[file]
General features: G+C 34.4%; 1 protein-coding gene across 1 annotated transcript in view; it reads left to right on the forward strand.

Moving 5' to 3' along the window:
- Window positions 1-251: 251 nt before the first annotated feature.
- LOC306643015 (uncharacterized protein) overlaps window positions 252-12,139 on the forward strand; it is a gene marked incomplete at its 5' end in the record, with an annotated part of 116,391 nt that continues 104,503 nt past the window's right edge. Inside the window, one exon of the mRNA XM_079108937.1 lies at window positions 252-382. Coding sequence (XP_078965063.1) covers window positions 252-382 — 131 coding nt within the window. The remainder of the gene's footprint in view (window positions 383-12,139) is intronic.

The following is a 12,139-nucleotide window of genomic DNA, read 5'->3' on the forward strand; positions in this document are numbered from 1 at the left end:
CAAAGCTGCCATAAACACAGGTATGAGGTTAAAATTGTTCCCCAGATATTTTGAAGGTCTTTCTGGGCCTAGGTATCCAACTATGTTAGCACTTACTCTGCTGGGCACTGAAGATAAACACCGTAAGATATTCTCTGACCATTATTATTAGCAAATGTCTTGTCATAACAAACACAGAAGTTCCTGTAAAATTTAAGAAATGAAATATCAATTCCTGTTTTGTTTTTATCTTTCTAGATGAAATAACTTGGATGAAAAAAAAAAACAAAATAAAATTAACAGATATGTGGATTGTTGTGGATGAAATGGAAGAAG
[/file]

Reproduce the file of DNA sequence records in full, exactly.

General features: G+C 34.4%; 1 protein-coding gene across 1 annotated transcript in view; it reads left to right on the forward strand.

Moving 5' to 3' along the window:
- Window positions 1-251: 251 nt before the first annotated feature.
- LOC306643015 (uncharacterized protein) overlaps window positions 252-12,139 on the forward strand; it is a gene marked incomplete at its 5' end in the record, with an annotated part of 116,391 nt that continues 104,503 nt past the window's right edge. Inside the window, one exon of the mRNA XM_079108937.1 lies at window positions 252-382. Coding sequence (XP_078965063.1) covers window positions 252-382 — 131 coding nt within the window. The remainder of the gene's footprint in view (window positions 383-12,139) is intronic.

The following is a 12,139-nucleotide window of genomic DNA, read 5'->3' on the forward strand; positions in this document are numbered from 1 at the left end:
CAAAGCTGCCATAAACACAGGTATGAGGTTAAAATTGTTCCCCAGATATTTTGAAGGTCTTTCTGGGCCTAGGTATCCAACTATGTTAGCACTTACTCTGCTGGGCACTGAAGATAAACACCGTAAGATATTCTCTGACCATTATTATTAGCAAATGTCTTGTCATAACAAACACAGAAGTTCCTGTAAAATTTAAGAAATGAAATATCAATTCCTGTTTTGTTTTTATCTTTCTAGATGAAATAACTTGGATGAAAAAAAAAAACAAAATAAAATTAACAGATATGTGGATTGTTGTGGATGAAATGGAAGAAG